Developers are rethinking waterfront projects

Posted On Wednesday, 11 June 2003 02:00 Published by
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Lack of focus and integration has rendered many waterside designs unsuccessful

RANDBURG Waterfront's planned repositioning has raised questions about the long-term sustainability of artificial waterfronts in city centres.

The lack of focus and integration has created problems at artificial waterfronts in the past.

Developments with clearly defined identities either retail or entertainment seem to work best.

Waterside design has, with hindsight, drawn criticism, and still water is perceived as dirty.

Randburg Waterfront spokesman Cheryl Adamson says: "People are looking for something much more real, not something jazzed up or overthemed. Man-made lakes haven't been a raving success in Johannesburg. Although people love being near water, they are not that keen on artificial large expanses of still water."

Independent property consultant Patrick Flanagan says he believes water does not add value to a retail environment. "It's very difficult to create an artificial water-cum-leisure environment."

He says natural waterfronts like the V&A Waterfront in Cape Town work because of the sea. Although a harbour is manufactured, it is a functional development and "leisure has a good chance of working".

"People go there to soak in the environment. They watch seals and seagulls. As a byproduct of that they'll attend restaurants and pubs and things of that nature," says Flanagan.

"It's extremely difficult to create an artificial water-based environment. Randburg Waterfront's best chance of success is for it to be definitively a shopping centre and identify itself as such. Either it's a leisure environment or a shopping environment. If you're predominantly a retail centre, any entertainment facilities become ancillary to it and support it. It won't be the main reason for people to go there. If you decide entertainment is the primary driver, then any retail you develop is ancillary to that."

Flanagan says it is very difficult to be dominant in both retail and entertainment. "I haven't yet seen anything in this country which has been able to combine the two in an artificial waterfront environment."

Lakeside Mall Benoni, which he developed on a natural lake system, experienced problems with its entertainment component. Restaurants, which faced the lake, failed.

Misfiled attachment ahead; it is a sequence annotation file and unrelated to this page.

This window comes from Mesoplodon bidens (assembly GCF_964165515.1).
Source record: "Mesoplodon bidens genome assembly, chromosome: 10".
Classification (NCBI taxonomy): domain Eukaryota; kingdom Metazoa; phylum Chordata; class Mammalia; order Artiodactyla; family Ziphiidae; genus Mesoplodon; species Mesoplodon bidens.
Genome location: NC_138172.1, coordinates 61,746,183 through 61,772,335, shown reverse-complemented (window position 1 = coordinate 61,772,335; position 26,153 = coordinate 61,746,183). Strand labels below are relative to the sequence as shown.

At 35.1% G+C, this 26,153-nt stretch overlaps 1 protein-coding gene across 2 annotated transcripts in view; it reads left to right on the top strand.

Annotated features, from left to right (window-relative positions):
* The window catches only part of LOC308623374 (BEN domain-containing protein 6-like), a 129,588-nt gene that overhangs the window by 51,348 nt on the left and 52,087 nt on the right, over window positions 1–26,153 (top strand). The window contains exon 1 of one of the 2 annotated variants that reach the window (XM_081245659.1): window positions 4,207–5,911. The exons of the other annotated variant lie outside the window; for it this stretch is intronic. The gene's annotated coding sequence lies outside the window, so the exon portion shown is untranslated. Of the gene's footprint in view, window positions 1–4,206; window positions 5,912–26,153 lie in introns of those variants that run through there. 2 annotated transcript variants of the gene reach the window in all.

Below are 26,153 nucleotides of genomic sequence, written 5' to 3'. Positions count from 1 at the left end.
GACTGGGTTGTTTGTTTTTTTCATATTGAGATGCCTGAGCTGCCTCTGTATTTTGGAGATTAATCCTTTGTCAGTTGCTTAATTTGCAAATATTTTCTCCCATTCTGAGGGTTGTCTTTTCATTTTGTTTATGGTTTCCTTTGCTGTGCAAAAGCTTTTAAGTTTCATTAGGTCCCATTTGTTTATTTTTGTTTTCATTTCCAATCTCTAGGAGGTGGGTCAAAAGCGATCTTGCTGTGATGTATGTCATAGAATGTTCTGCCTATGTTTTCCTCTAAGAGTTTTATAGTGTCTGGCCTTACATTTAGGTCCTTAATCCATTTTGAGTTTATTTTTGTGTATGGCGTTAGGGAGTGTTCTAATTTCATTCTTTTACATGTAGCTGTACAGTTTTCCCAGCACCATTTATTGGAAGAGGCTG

"Although it was very pretty, the cold weather and the fact that the Lakeside Mall is predominantly a shopping centre saw those elements fail. That space will be recycled for retail purposes," he says.

"The Lakeside Mall site merely fronts on to an existing lake. It's a shopping centre with ancillary entertainment."

Adamson says the fact that the Randburg development's large waterfront was problematic became obvious about three years ago.

The waterfront, which has had a hefty entertainment component, is to be relaunched in October as The Brightwater Commons, with emphasis shifting to retail.

The lake is being filled in.

Landscaping will leave it with a small flowing brook a quarter of the original lake's size.

Randburg Waterfront and Bruma Boardwalk were initially jointly owned by Oz Construction and listed property fund Grayprop. Grayprop bought out Oz Construction in 2001 and sold Bruma Boardwalk to a Chinese consortium, opting to concentrate on repositioning Randburg Waterfront.

"At the time of the launch seven years ago, there was an overexposure to the restaurant and entertainment component, due to the limited retail rights granted at the time," Adamson says.

The two anchor tenants Pick 'n Pay and the flea market, were at opposite ends of the centre, with limited access across the lake.

"You had a very specific target market supporting Pick 'n Pay. They came, shopped and left. The same thing happened at the flea market. The demographics of the Pick 'n Pay shopper and the flea market shopper were not always the same."

Adamson says consumers found the water "alienating" because there was no landscaping to soften the water's edge, and it was "often perceived as dirty". She says this perception will be averted by diverting a natural watercourse to flow through the grounds, where a "village green" will be created on which people can picnic, listen to music, or play games.

"All the clubs are history. The most we'll have is a family pub such as McGintys," she says.

There will be a maximum of 20 restaurants and coffee shops, a third of the number there previously.

The R80m refurbishment will be completed in two phases, the first in October when most of the new central features and several facades will be completed.

The flea market will be moved to a central site by April.

Bruma Boardwalk, bought by Chinese consortium Blaizepoint Trading in December and renamed Asia City, has been repositioned as a wholesale and retail centre for products from China and southeast Asia.

Centre manager Spencer Ho says the water has been a hindrance.

"The water of the lake is very dirty the maintenance of the lake costs a lot of money every month."

Ho says there have been suggestions that the lake be filled in and a mini golf course be created on the site.

However, no decisions have been made.

Jun 11 2003 07:46:34:000AM Nick Wilson Business Day 1st Edition

Publisher: Business Day
Source: Nick Wilson

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